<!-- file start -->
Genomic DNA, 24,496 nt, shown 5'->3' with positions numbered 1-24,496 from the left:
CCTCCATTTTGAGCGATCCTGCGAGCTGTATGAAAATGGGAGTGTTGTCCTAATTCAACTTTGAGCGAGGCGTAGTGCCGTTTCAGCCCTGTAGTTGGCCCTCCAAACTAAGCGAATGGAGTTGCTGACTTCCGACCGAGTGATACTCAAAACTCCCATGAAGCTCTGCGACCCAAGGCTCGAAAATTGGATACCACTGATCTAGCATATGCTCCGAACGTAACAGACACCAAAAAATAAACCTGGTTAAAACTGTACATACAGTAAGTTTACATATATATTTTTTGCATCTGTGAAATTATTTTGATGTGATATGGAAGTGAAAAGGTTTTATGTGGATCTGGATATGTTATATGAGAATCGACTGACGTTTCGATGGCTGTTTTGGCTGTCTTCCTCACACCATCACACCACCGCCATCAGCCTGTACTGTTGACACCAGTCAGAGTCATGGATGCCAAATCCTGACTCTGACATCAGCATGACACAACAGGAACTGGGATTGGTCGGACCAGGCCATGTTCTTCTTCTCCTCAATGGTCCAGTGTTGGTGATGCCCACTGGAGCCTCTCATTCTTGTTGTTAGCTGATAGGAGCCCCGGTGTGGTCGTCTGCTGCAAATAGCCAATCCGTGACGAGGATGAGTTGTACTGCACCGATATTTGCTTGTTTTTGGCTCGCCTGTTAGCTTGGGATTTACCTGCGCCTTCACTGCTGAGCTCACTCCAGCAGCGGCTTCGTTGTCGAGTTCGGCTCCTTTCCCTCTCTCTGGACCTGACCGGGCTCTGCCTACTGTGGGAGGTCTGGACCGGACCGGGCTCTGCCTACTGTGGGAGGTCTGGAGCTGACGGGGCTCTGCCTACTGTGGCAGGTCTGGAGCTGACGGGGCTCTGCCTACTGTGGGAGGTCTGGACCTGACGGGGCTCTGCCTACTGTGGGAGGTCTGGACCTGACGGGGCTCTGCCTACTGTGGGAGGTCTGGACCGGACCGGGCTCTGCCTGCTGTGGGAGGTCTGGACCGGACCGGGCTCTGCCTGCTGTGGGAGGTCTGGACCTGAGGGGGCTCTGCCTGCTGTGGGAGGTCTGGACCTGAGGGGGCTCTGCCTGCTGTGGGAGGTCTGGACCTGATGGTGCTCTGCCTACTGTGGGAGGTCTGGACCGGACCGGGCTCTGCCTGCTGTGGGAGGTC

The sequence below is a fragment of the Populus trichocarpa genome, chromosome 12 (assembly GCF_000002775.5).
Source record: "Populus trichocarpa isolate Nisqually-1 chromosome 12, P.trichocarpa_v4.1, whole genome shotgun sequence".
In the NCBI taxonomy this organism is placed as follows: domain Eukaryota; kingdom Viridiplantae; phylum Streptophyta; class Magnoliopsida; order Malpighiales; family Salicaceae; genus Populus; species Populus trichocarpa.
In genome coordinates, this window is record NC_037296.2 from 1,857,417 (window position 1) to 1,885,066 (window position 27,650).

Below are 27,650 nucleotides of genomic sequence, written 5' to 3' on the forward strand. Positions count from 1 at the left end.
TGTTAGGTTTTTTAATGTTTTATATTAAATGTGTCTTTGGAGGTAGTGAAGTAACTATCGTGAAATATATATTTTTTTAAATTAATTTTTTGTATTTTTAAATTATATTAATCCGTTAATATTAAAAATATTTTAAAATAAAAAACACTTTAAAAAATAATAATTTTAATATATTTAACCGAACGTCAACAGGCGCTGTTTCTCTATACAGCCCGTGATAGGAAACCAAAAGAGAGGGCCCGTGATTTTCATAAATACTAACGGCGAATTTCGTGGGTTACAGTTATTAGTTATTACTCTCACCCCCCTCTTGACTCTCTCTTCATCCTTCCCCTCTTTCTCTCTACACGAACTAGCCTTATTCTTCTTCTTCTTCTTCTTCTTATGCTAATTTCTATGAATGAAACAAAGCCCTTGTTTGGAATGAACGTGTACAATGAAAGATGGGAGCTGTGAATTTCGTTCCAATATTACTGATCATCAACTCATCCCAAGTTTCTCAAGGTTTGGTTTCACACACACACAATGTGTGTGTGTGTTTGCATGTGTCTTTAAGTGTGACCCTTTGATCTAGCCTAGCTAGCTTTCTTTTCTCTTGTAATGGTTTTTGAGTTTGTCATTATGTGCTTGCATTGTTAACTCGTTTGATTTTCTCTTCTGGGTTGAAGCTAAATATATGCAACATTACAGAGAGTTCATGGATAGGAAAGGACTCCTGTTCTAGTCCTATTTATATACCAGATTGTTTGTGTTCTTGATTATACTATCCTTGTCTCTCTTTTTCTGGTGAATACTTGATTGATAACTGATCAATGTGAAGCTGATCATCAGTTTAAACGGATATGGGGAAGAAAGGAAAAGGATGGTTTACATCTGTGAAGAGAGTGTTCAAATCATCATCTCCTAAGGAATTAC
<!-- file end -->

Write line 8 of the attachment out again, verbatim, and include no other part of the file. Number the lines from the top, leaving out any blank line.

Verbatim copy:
TGTTAGGTTTTTTAATGTTTTATATTAAATGTGTCTTTGGAGGTAGTGAAGTAACTATCGTGAAATATATATTTTTTTAAATTAATTTTTTGTATTTTTAAATTATATTAATCCGTTAATATTAAAAATATTTTAAAATAAAAAACACTTTAAAAAATAATAATTTTAATATATTTAACCGAACGTCAACAGGCGCTGTTTCTCTATACAGCCCGTGATAGGAAACCAAAAGAGAGGGCCCGTGATTTTCATAAATACTAACGGCGAATTTCGTGGGTTACAGTTATTAGTTATTACTCTCACCCCCCTCTTGACTCTCTCTTCATCCTTCCCCTCTTTCTCTCTACACGAACTAGCCTTATTCTTCTTCTTCTTCTTCTTCTTATGCTAATTTCTATGAATGAAACAAAGCCCTTGTTTGGAATGAACGTGTACAATGAAAGATGGGAGCTGTGAATTTCGTTCCAATATTACTGATCATCAACTCATCCCAAGTTTCTCAAGGTTTGGTTTCACACACACACAATGTGTGTGTGTGTTTGCATGTGTCTTTAAGTGTGACCCTTTGATCTAGCCTAGCTAGCTTTCTTTTCTCTTGTAATGGTTTTTGAGTTTGTCATTATGTGCTTGCATTGTTAACTCGTTTGATTTTCTCTTCTGGGTTGAAGCTAAATATATGCAACATTACAGAGAGTTCATGGATAGGAAAGGACTCCTGTTCTAGTCCTATTTATATACCAGATTGTTTGTGTTCTTGATTATACTATCCTTGTCTCTCTTTTTCTGGTGAATACTTGATTGATAACTGATCAATGTGAAGCTGATCATCAGTTTAAACGGATATGGGGAAGAAAGGAAAAGGATGGTTTACATCTGTGAAGAGAGTGTTCAAATCATCATCTCCTAAGGAATTAC